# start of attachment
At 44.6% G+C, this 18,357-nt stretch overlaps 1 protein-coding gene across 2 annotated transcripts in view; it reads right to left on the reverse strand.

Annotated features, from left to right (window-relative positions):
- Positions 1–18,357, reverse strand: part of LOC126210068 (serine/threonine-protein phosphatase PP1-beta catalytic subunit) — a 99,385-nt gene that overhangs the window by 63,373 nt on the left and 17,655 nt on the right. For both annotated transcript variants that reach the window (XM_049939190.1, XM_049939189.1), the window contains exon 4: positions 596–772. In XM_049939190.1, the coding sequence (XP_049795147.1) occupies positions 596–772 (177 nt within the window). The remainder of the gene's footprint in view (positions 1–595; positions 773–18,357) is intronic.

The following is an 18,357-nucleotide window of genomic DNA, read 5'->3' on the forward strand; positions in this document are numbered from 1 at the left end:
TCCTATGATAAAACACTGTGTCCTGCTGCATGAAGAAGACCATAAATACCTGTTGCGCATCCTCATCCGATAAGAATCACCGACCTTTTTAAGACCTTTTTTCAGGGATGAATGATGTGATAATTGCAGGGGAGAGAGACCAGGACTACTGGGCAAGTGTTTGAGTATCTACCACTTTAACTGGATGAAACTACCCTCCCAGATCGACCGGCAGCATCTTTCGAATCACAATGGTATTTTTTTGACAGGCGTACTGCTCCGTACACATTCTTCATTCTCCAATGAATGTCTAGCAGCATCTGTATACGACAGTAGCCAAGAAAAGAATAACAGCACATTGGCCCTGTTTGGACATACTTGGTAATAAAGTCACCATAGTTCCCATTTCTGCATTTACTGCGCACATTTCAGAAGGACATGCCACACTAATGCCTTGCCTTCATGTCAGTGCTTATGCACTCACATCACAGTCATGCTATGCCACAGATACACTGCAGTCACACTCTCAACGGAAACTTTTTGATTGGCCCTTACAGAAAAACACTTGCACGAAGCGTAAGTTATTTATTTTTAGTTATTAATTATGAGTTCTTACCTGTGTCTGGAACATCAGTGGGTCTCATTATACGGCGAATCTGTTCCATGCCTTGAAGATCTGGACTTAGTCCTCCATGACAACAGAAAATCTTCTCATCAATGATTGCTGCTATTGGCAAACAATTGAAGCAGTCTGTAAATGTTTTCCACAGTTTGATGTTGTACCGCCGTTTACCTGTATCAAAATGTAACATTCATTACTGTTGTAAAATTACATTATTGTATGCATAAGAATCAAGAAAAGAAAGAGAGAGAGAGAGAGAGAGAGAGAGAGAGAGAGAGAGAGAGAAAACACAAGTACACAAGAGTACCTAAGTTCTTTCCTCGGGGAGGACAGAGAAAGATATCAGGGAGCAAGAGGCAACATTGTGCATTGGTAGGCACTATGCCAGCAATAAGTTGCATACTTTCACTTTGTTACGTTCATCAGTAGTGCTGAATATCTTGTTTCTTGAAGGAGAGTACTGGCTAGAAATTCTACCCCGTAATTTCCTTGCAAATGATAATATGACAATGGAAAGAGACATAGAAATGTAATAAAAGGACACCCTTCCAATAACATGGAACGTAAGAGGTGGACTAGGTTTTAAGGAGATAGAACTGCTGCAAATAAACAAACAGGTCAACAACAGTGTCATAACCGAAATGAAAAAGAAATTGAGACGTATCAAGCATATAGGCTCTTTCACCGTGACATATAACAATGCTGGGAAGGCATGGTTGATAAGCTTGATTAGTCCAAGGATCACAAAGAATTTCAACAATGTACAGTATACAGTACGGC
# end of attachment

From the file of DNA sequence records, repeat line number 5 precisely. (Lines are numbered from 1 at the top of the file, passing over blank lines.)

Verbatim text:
TCCTATGATAAAACACTGTGTCCTGCTGCATGAAGAAGACCATAAATACCTGTTGCGCATCCTCATCCGATAAGAATCACCGACCTTTTTAAGACCTTTTTTCAGGGATGAATGATGTGATAATTGCAGGGGAGAGAGACCAGGACTACTGGGCAAGTGTTTGAGTATCTACCACTTTAACTGGATGAAACTACCCTCCCAGATCGACCGGCAGCATCTTTCGAATCACAATGGTATTTTTTTGACAGGCGTACTGCTCCGTACACATTCTTCATTCTCCAATGAATGTCTAGCAGCATCTGTATACGACAGTAGCCAAGAAAAGAATAACAGCACATTGGCCCTGTTTGGACATACTTGGTAATAAAGTCACCATAGTTCCCATTTCTGCATTTACTGCGCACATTTCAGAAGGACATGCCACACTAATGCCTTGCCTTCATGTCAGTGCTTATGCACTCACATCACAGTCATGCTATGCCACAGATACACTGCAGTCACACTCTCAACGGAAACTTTTTGATTGGCCCTTACAGAAAAACACTTGCACGAAGCGTAAGTTATTTATTTTTAGTTATTAATTATGAGTTCTTACCTGTGTCTGGAACATCAGTGGGTCTCATTATACGGCGAATCTGTTCCATGCCTTGAAGATCTGGACTTAGTCCTCCATGACAACAGAAAATCTTCTCATCAATGATTGCTGCTATTGGCAAACAATTGAAGCAGTCTGTAAATGTTTTCCACAGTTTGATGTTGTACCGCCGTTTACCTGTATCAAAATGTAACATTCATTACTGTTGTAAAATTACATTATTGTATGCATAAGAATCAAGAAAAGAAAGAGAGAGAGAGAGAGAGAGAGAGAGAGAGAGAGAGAGAGAGAAAACACAAGTACACAAGAGTACCTAAGTTCTTTCCTCGGGGAGGACAGAGAAAGATATCAGGGAGCAAGAGGCAACATTGTGCATTGGTAGGCACTATGCCAGCAATAAGTTGCATACTTTCACTTTGTTACGTTCATCAGTAGTGCTGAATATCTTGTTTCTTGAAGGAGAGTACTGGCTAGAAATTCTACCCCGTAATTTCCTTGCAAATGATAATATGACAATGGAAAGAGACATAGAAATGTAATAAAAGGACACCCTTCCAATAACATGGAACGTAAGAGGTGGACTAGGTTTTAAGGAGATAGAACTGCTGCAAATAAACAAACAGGTCAACAACAGTGTCATAACCGAAATGAAAAAGAAATTGAGACGTATCAAGCATATAGGCTCTTTCACCGTGACATATAACAATGCTGGGAAGGCATGGTTGATAAGCTTGATTAGTCCAAGGATCACAAAGAATTTCAACAATGTACAGTATACAGTACGGC